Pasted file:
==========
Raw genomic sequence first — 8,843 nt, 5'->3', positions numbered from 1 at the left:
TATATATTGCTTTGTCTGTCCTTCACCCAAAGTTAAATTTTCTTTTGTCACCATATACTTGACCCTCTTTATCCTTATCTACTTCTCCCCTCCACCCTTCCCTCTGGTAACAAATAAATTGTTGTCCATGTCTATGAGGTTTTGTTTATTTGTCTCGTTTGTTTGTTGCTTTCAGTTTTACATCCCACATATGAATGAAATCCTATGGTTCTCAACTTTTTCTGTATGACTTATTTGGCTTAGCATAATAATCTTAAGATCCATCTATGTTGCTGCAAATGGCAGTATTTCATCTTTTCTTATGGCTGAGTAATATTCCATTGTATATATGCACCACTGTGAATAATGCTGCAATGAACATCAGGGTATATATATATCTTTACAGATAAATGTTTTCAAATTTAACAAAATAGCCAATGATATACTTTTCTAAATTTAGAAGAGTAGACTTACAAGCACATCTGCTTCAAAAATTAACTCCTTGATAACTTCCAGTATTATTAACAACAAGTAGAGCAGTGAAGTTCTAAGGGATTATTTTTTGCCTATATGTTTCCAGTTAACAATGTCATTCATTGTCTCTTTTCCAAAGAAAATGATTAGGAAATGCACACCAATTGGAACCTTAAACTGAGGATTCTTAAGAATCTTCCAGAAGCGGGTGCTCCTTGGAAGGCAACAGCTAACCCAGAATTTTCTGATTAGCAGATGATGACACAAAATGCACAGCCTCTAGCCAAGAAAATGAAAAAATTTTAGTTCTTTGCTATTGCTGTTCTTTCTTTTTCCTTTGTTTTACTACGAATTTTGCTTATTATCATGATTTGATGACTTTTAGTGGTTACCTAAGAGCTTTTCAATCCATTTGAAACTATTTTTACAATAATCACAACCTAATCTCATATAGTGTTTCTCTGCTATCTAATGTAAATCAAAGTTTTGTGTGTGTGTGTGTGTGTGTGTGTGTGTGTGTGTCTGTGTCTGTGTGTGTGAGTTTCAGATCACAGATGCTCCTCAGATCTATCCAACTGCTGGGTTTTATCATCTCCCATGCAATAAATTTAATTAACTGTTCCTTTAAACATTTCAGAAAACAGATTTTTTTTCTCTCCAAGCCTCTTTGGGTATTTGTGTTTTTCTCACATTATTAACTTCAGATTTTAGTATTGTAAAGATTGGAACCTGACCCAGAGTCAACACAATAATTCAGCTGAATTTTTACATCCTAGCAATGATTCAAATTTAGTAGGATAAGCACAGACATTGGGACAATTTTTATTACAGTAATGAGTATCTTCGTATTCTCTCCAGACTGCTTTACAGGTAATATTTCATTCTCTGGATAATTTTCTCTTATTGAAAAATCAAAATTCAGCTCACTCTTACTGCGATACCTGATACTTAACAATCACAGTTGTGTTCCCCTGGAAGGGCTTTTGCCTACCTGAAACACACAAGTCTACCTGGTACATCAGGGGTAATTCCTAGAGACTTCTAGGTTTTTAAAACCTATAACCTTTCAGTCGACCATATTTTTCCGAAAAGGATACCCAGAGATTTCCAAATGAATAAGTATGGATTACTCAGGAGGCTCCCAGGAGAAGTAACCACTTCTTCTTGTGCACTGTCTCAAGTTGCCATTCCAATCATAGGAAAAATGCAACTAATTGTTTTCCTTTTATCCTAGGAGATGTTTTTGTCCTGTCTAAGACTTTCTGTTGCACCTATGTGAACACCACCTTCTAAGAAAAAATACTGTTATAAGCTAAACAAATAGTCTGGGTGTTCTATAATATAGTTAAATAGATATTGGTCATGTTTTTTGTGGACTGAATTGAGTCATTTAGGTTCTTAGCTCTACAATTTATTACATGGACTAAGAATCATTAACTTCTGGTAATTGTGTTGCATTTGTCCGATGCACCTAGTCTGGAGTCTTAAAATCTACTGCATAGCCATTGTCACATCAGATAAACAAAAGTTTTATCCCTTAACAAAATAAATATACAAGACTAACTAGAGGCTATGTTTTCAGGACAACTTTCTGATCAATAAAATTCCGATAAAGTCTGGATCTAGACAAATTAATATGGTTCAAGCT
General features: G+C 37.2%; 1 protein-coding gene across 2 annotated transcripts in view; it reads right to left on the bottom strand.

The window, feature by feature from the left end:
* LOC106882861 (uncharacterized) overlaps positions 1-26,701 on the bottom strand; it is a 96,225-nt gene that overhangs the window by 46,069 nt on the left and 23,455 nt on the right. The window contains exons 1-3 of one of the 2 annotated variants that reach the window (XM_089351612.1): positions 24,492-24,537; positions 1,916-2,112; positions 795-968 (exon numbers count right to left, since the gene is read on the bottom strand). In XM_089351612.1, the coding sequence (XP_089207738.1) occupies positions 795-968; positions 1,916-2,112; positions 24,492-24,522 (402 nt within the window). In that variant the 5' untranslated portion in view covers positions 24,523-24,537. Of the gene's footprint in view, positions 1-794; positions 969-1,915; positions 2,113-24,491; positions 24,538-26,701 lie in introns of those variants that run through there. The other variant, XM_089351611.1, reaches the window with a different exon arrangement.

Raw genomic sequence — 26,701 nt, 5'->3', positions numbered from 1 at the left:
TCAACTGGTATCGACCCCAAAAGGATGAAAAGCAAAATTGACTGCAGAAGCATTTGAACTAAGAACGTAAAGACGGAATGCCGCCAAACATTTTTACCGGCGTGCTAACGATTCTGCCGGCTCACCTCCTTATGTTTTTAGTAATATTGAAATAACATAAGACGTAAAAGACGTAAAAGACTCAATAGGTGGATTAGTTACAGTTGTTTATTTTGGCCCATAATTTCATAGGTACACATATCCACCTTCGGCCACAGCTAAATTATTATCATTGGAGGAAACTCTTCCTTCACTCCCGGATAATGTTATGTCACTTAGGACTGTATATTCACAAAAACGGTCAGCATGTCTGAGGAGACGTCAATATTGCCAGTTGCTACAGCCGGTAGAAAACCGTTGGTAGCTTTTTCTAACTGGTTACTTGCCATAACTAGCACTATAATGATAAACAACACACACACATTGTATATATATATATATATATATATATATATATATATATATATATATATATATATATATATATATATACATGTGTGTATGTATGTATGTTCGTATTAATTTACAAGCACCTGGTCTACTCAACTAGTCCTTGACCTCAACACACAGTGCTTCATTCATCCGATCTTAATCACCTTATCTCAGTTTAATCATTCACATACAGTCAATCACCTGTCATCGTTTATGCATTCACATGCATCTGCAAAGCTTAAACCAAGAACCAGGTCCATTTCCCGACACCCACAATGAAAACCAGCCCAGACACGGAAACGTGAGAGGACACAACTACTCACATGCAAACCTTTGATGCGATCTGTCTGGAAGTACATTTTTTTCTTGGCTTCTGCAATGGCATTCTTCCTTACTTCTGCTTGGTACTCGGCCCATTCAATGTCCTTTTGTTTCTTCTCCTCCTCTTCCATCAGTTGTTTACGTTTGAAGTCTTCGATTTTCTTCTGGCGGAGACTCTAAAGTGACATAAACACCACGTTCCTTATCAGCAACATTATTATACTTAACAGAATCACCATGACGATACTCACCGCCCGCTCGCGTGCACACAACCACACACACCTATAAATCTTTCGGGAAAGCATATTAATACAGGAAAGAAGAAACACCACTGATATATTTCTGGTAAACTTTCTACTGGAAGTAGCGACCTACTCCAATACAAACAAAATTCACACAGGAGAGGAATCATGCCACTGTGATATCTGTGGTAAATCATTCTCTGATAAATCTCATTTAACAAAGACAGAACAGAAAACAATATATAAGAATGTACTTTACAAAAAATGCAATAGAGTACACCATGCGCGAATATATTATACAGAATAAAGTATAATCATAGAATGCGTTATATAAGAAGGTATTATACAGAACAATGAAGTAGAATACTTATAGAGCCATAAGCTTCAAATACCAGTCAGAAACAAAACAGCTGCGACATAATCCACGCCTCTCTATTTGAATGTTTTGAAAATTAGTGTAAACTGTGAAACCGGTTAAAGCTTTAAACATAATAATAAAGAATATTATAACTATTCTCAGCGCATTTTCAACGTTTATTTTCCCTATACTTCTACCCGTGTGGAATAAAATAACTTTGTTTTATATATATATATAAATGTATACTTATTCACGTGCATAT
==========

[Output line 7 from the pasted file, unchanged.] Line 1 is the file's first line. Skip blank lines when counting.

TCAACTGGTATCGACCCCAAAAGGATGAAAAGCAAAATTGACTGCAGAAGCATTTGAACTAAGAACGTAAAGACGGAATGCCGCCAAACATTTTTACCGGCGTGCTAACGATTCTGCCGGCTCACCTCCTTATGTTTTTAGTAATATTGAAATAACATAAGACGTAAAAGACGTAAAAGACTCAATAGGTGGATTAGTTACAGTTGTTTATTTTGGCCCATAATTTCATAGGTACACATATCCACCTTCGGCCACAGCTAAATTATTATCATTGGAGGAAACTCTTCCTTCACTCCCGGATAATGTTATGTCACTTAGGACTGTATATTCACAAAAACGGTCAGCATGTCTGAGGAGACGTCAATATTGCCAGTTGCTACAGCCGGTAGAAAACCGTTGGTAGCTTTTTCTAACTGGTTACTTGCCATAACTAGCACTATAATGATAAACAACACACACACATTGTATATATATATATATATATATATATATATATATATATATATATATATATATATATATATATATATACATGTGTGTATGTATGTATGTTCGTATTAATTTACAAGCACCTGGTCTACTCAACTAGTCCTTGACCTCAACACACAGTGCTTCATTCATCCGATCTTAATCACCTTATCTCAGTTTAATCATTCACATACAGTCAATCACCTGTCATCGTTTATGCATTCACATGCATCTGCAAAGCTTAAACCAAGAACCAGGTCCATTTCCCGACACCCACAATGAAAACCAGCCCAGACACGGAAACGTGAGAGGACACAACTACTCACATGCAAACCTTTGATGCGATCTGTCTGGAAGTACATTTTTTTCTTGGCTTCTGCAATGGCATTCTTCCTTACTTCTGCTTGGTACTCGGCCCATTCAATGTCCTTTTGTTTCTTCTCCTCCTCTTCCATCAGTTGTTTACGTTTGAAGTCTTCGATTTTCTTCTGGCGGAGACTCTAAAGTGACATAAACACCACGTTCCTTATCAGCAACATTATTATACTTAACAGAATCACCATGACGATACTCACCGCCCGCTCGCGTGCACACAACCACACACACCTATAAATCTTTCGGGAAAGCATATTAATACAGGAAAGAAGAAACACCACTGATATATTTCTGGTAAACTTTCTACTGGAAGTAGCGACCTACTCCAATACAAACAAAATTCACACAGGAGAGGAATCATGCCACTGTGATATCTGTGGTAAATCATTCTCTGATAAATCTCATTTAACAAAGACAGAACAGAAAACAATATATAAGAATGTACTTTACAAAAAATGCAATAGAGTACACCATGCGCGAATATATTATACAGAATAAAGTATAATCATAGAATGCGTTATATAAGAAGGTATTATACAGAACAATGAAGTAGAATACTTATAGAGCCATAAGCTTCAAATACCAGTCAGAAACAAAACAGCTGCGACATAATCCACGCCTCTCTATTTGAATGTTTTGAAAATTAGTGTAAACTGTGAAACCGGTTAAAGCTTTAAACATAATAATAAAGAATATTATAACTATTCTCAGCGCATTTTCAACGTTTATTTTCCCTATACTTCTACCCGTGTGGAATAAAATAACTTTGTTTTATATATATATATAAATGTATACTTATTCACGTGCATAT